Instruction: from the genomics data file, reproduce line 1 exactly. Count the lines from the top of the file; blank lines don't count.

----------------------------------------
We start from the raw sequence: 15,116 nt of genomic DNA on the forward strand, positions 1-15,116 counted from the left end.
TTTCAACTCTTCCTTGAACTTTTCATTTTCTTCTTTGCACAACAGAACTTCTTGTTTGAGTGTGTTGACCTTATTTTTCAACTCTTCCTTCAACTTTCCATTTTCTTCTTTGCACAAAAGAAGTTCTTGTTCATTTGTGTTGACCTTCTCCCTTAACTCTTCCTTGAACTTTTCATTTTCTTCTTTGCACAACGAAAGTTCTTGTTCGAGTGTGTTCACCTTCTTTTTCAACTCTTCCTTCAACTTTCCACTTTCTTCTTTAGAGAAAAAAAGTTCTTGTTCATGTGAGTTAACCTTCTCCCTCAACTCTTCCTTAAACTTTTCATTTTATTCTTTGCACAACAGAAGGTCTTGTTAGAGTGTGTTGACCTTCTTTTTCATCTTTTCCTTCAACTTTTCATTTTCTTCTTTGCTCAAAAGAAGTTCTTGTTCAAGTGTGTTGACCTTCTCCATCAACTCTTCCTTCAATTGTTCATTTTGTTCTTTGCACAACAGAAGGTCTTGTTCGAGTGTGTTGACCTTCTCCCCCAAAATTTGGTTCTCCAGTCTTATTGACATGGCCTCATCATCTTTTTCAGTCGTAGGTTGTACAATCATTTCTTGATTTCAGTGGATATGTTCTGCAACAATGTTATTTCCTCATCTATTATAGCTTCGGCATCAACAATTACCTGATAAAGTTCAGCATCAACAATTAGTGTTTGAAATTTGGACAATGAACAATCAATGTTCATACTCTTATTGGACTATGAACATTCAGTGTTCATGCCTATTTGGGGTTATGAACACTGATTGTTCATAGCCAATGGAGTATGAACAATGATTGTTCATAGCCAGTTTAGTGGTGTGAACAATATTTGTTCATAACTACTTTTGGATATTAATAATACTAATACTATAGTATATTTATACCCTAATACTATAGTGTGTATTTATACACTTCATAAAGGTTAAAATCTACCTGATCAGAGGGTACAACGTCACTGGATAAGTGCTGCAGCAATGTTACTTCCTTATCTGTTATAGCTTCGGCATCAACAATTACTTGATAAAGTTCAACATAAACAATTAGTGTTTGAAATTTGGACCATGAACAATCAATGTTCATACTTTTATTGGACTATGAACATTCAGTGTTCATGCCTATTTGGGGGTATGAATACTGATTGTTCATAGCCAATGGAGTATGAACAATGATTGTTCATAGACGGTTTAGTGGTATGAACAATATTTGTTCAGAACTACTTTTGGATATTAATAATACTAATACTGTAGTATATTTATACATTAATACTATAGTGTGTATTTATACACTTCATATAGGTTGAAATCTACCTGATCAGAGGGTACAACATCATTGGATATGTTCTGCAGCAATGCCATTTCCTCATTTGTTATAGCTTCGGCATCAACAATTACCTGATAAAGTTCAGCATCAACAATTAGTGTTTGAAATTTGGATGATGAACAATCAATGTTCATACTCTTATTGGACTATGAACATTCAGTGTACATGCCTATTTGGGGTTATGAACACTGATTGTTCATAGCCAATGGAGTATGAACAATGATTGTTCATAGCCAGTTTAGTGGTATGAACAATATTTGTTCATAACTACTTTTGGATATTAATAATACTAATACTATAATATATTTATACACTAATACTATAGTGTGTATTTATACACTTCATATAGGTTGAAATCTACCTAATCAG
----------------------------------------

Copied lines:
We start from the raw sequence: 15,116 nt of genomic DNA on the forward strand, positions 1-15,116 counted from the left end.